The author, ח"ג ווידאווער, otherwise known as Henry Vidaver was a prominent 19th century American rabbi who frequently contributed news of America to the pages of Hamaggid.
Part of it reads:
"On Shabbat Chol Ha-moed Pesah, all were joyfully walking to the synagoguges, that day being especially joyous and a day of thanksgiving to God for the victorious end to the Civil War."
"However, how inscrutable are God's intentions! On the very day which we were saying "This is the day which the Lord hath made; we will rejoice and be glad in it," that day was turned to its dark opposite, a day of infamy for the entire United States. A voice was heard crying, "Abraham Lincoln, the President of the United States, fell at the hand of a murderer who accosted him in a theater. Friday evening the President and his dear family sat in the balcony to partake a little bit in the gladness of the people. From behind him, a man carrying a gun came and slew this righteous man."Solomon Schechter, reflecting in 1902 on his youthful reading, and the impression that Vidaver—only 14 years his senior—made on him:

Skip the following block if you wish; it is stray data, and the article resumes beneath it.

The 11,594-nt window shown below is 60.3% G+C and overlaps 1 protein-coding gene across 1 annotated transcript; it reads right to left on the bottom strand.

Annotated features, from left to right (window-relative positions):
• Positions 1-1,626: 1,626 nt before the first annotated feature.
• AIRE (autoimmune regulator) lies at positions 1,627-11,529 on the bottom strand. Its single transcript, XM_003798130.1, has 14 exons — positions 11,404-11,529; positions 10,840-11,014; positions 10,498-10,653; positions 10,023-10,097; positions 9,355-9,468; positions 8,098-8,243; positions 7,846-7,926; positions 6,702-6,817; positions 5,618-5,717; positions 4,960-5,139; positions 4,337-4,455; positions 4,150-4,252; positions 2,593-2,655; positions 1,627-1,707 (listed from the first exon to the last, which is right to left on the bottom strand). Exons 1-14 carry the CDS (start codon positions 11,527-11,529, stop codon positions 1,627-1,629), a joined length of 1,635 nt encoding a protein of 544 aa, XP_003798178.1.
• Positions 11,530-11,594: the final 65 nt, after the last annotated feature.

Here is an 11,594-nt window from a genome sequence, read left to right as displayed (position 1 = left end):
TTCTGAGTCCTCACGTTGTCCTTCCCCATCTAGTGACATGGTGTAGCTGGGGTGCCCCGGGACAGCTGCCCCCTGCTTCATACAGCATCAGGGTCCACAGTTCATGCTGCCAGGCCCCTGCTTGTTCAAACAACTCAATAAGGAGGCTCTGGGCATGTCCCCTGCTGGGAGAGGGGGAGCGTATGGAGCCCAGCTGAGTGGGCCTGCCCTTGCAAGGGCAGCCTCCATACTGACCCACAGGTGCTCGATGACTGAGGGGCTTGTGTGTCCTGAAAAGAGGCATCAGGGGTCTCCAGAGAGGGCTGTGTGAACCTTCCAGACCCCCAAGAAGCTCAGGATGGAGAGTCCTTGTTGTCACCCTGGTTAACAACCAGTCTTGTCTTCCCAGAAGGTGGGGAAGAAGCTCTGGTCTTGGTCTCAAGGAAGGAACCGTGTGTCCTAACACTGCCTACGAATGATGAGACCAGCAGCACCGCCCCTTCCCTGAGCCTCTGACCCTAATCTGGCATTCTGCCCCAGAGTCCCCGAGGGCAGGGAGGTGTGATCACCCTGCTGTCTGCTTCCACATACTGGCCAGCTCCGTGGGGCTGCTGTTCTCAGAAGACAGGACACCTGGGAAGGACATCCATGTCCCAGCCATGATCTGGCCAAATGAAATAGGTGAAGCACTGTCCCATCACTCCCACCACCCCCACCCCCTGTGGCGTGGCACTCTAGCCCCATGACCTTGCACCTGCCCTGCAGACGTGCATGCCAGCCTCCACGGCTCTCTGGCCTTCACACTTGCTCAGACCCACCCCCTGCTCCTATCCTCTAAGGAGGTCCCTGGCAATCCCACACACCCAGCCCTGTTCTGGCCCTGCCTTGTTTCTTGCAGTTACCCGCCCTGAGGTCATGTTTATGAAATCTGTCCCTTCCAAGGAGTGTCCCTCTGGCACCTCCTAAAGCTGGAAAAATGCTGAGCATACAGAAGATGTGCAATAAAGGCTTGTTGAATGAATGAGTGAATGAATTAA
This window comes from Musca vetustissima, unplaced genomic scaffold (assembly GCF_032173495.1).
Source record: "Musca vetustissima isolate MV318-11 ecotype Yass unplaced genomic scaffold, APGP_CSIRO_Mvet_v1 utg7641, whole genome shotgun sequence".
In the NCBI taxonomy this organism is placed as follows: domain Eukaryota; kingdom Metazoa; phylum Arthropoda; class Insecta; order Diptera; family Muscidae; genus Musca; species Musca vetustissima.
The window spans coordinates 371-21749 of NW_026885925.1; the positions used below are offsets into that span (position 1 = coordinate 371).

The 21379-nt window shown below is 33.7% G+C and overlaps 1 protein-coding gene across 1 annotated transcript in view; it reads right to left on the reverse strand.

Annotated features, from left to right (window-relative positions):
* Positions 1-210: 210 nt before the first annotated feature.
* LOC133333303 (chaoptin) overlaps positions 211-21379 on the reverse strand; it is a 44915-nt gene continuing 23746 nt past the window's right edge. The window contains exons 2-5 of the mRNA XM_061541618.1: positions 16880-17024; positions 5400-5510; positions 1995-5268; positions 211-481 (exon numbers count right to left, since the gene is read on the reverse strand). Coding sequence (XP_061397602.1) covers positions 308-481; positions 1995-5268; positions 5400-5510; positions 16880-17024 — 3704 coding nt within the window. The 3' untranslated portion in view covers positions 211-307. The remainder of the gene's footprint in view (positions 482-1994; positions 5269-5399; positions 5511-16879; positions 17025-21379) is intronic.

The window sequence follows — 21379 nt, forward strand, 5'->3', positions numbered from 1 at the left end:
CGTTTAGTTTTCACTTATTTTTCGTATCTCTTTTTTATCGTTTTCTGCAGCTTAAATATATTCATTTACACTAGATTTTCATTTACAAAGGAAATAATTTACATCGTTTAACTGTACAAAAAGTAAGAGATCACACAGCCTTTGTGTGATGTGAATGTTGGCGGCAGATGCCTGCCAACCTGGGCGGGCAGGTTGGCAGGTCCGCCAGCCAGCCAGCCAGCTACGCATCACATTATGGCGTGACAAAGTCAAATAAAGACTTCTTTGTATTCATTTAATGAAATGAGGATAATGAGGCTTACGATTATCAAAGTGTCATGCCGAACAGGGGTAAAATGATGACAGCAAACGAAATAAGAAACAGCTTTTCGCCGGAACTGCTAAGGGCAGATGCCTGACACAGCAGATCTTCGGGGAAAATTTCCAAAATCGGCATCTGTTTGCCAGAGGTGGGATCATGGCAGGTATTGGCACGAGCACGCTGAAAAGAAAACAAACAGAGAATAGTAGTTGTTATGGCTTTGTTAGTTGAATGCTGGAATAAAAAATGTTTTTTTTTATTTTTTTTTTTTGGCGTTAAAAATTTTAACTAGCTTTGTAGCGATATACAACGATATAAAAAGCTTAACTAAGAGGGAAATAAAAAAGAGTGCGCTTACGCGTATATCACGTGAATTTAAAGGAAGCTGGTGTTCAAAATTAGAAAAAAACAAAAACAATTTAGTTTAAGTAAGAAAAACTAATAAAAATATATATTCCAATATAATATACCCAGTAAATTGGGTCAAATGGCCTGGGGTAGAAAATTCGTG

"It was the dream of my childhood when I learned, through the Sepher Haberith and the letters of Hag Vidaver in the Hebrew weekly, Hamaggid, of the existence of a continent on which, according to my simple conceptions, people should stand on their heads, and yet somehow managed to walk erect and free and even move quicker and with a surer pace than we, with all our drill of thousands of years."In Seminary Addresses and Other Papers, 'The Emancipation of Jewish Science.'
Here's Rabbi Vidaver on Lincoln, in English (from the memorial on the Wednsday after the שבת חול המועד he mentioned in the Hamaggid article):